Profiles’ are important technologies of organizing that are used in a multiplicity of contexts: customer-profiling, profiling for employment screening, credit-scoring, criminal investigations, immigration policy, health-care management, forensic biometrics, etc. Profiles organize perception and seeing and they are important media in (algorithmic) decision-making. They are ‘used to make decisions, sometimes even without human intervention’ (Hildebrandt, 2008: 18). All profiles are abstractions. In the process of profiling images of the person are created for the purpose of diagnosis or prediction. In the process of profiling ‘complex personhood’ (Gordon, 1997) is reduced to a finite number of traits, indicators, etc. Created models or figures may be fictions but these fictions are operationally effective, as they shape and intervene in the world. In the paper profiles are theorized as ‘ghosts’ that are produced in a ‘spectrogenic process’ (Derrida, 1994). The spectrogenic process describes the process of abstraction, in which (a) thoughts, ideas, data etc. are ‘torn loose’ from the ‘living body’ and integrated in a more abstract or ‘artifactual body’ and (b) the return of the abstraction (ghost) to the world of real life events in the process of ‘application’ where it ‘haunts’ those with whom profiles are associated. Continue reading “SCOS Talk on “Secret organizers: The ‘spectrogenic’ process of profiling and the effects of ‘ghostly demarcations’””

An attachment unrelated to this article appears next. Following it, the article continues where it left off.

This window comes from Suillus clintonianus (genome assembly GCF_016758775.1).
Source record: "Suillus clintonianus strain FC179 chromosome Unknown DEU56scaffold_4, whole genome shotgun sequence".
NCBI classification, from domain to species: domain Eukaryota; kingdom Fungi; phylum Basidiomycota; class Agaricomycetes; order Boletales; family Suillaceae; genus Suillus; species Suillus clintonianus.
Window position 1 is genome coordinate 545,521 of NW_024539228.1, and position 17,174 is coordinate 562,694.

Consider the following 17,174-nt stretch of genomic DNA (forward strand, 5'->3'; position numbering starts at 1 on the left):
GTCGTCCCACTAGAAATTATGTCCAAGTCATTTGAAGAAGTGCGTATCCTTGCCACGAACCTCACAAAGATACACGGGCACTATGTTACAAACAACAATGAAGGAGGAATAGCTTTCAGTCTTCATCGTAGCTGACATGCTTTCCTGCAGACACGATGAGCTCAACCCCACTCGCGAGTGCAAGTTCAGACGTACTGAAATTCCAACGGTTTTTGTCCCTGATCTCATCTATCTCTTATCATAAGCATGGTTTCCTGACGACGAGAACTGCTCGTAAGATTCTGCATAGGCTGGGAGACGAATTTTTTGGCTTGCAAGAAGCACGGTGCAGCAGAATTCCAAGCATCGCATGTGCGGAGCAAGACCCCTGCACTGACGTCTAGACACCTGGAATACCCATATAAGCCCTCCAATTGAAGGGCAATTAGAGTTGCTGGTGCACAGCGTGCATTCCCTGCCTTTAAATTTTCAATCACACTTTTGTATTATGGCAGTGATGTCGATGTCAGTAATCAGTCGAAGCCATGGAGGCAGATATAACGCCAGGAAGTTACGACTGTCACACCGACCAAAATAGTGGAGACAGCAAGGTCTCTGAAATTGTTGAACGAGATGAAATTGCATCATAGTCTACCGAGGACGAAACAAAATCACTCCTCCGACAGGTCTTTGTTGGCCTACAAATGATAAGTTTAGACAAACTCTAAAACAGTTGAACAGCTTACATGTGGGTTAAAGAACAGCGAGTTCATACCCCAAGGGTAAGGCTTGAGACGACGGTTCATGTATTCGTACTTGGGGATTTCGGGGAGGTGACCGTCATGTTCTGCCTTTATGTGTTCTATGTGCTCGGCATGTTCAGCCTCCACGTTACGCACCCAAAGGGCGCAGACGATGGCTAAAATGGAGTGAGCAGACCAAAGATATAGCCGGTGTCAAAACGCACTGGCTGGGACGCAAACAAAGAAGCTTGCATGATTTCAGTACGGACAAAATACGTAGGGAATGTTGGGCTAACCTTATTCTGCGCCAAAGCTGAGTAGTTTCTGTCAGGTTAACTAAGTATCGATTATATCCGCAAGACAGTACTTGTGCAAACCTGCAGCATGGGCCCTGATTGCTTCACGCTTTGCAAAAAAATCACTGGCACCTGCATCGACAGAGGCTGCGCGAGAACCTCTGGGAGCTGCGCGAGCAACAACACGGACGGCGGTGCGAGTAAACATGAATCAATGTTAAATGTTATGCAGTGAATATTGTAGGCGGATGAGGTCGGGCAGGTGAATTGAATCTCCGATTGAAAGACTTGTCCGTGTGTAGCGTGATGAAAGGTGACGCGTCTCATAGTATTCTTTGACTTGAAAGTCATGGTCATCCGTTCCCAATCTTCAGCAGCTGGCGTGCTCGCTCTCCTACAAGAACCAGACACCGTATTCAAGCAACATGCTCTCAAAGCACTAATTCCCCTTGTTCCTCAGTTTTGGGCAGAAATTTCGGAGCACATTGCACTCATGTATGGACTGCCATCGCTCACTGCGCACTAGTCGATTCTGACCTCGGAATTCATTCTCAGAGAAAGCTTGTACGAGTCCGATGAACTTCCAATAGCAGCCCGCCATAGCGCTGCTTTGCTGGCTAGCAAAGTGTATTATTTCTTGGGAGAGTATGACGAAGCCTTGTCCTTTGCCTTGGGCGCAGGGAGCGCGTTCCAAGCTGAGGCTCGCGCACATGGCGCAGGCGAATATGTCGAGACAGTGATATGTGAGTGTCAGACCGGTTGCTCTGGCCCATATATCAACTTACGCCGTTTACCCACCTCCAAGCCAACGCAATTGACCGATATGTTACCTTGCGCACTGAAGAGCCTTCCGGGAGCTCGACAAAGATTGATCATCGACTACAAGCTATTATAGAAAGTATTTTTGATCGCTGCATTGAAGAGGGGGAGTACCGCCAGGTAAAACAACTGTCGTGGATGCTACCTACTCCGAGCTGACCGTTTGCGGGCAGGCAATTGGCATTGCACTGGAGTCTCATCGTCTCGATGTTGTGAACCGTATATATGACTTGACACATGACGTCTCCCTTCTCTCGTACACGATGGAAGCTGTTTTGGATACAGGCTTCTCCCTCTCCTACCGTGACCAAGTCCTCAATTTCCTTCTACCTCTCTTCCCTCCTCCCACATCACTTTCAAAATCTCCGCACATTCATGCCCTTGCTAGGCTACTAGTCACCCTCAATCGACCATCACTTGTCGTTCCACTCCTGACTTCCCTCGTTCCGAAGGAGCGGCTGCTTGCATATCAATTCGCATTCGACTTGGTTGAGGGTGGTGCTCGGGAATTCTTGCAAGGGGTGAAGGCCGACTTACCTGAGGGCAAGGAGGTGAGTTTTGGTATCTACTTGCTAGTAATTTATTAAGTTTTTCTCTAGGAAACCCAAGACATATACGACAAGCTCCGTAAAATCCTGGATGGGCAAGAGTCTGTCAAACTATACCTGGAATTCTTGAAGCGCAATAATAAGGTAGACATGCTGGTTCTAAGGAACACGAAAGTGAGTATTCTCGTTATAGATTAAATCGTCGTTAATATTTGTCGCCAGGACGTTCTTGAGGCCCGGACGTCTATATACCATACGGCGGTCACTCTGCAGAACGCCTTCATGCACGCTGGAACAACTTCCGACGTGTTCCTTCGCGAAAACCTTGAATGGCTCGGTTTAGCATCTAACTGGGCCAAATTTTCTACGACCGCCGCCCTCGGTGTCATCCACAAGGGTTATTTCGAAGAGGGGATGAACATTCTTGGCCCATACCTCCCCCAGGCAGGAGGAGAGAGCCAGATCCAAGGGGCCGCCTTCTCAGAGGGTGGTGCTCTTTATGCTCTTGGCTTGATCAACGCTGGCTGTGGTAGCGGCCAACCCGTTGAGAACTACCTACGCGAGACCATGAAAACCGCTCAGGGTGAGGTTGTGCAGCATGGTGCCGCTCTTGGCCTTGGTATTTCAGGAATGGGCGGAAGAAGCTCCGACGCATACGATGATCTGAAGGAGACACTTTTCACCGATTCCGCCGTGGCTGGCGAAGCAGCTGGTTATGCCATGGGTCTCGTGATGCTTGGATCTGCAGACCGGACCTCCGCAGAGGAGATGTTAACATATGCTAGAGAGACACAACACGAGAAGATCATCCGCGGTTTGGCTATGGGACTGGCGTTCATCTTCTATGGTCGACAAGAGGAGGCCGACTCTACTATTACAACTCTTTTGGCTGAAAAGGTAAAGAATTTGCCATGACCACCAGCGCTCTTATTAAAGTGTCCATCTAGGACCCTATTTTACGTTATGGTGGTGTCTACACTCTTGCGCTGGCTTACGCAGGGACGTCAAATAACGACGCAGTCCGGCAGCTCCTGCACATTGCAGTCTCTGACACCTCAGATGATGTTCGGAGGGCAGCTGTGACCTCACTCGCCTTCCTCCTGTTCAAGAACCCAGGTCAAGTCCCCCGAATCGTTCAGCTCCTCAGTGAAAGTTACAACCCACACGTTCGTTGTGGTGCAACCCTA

The annual Colloquium of the European Group of Organization Studies (EGOS) is a great opportunity to engage with a great variety of research communities. In 2019 University of Innsbruck’s department of organization and learning was represented with a record number of participants. Please find an overview of our contributions to this year’s EGOS Colloquium below.
Continue reading “Looking back on the 35th EGOS Colloquium »Enlightening the Future« in Edinburgh”
The essay “Dynamics of the Sharing Economy between Commons and Commodification” is based upon a conference paper presented at the conference “A Great Transformation? Global Perspectives on Contemporary Capitalisms” in 2017. It has now been published in the most recent issue of Momentum Quarterly: